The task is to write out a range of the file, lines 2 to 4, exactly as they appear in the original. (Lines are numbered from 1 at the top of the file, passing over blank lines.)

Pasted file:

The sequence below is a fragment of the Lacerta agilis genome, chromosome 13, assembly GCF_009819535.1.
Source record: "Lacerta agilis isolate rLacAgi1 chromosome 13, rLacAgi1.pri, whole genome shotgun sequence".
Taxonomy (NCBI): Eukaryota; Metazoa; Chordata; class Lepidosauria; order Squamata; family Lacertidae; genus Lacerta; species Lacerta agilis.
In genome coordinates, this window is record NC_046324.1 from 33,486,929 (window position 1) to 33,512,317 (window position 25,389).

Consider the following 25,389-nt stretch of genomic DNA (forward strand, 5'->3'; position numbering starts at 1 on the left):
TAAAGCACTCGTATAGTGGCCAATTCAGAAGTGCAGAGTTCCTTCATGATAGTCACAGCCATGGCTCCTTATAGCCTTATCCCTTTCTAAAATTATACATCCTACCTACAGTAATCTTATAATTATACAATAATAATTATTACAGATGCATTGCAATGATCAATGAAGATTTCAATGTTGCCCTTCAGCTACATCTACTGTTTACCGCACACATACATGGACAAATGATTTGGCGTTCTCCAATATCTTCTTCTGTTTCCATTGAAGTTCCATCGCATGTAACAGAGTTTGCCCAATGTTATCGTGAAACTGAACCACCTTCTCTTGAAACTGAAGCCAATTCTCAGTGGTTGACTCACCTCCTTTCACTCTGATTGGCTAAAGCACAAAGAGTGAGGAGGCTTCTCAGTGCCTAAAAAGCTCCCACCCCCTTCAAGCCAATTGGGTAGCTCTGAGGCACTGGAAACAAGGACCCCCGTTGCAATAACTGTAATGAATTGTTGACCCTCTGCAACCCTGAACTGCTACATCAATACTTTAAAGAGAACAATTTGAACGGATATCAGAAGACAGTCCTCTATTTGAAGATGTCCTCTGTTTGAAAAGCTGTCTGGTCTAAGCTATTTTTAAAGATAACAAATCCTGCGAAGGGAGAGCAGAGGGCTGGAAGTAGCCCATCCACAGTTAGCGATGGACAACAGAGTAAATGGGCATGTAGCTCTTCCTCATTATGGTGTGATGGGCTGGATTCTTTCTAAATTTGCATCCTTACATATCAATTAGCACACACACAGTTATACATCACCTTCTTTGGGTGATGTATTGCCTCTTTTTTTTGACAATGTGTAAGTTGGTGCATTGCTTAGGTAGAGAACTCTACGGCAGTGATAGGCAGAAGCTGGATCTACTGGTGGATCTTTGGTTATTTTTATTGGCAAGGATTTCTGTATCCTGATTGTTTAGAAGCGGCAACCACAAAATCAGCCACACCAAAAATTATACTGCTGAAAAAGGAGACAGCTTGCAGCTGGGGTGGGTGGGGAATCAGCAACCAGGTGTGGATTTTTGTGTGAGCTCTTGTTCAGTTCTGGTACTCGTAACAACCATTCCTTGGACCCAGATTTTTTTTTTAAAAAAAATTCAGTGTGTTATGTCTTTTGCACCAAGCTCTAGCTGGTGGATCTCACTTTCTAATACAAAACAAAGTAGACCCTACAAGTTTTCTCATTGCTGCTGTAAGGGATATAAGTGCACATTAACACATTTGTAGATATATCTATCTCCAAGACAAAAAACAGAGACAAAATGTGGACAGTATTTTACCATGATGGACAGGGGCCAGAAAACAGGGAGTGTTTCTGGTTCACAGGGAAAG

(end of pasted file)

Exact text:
Source record: "Lacerta agilis isolate rLacAgi1 chromosome 13, rLacAgi1.pri, whole genome shotgun sequence".
Taxonomy (NCBI): Eukaryota; Metazoa; Chordata; class Lepidosauria; order Squamata; family Lacertidae; genus Lacerta; species Lacerta agilis.
In genome coordinates, this window is record NC_046324.1 from 33,486,929 (window position 1) to 33,512,317 (window position 25,389).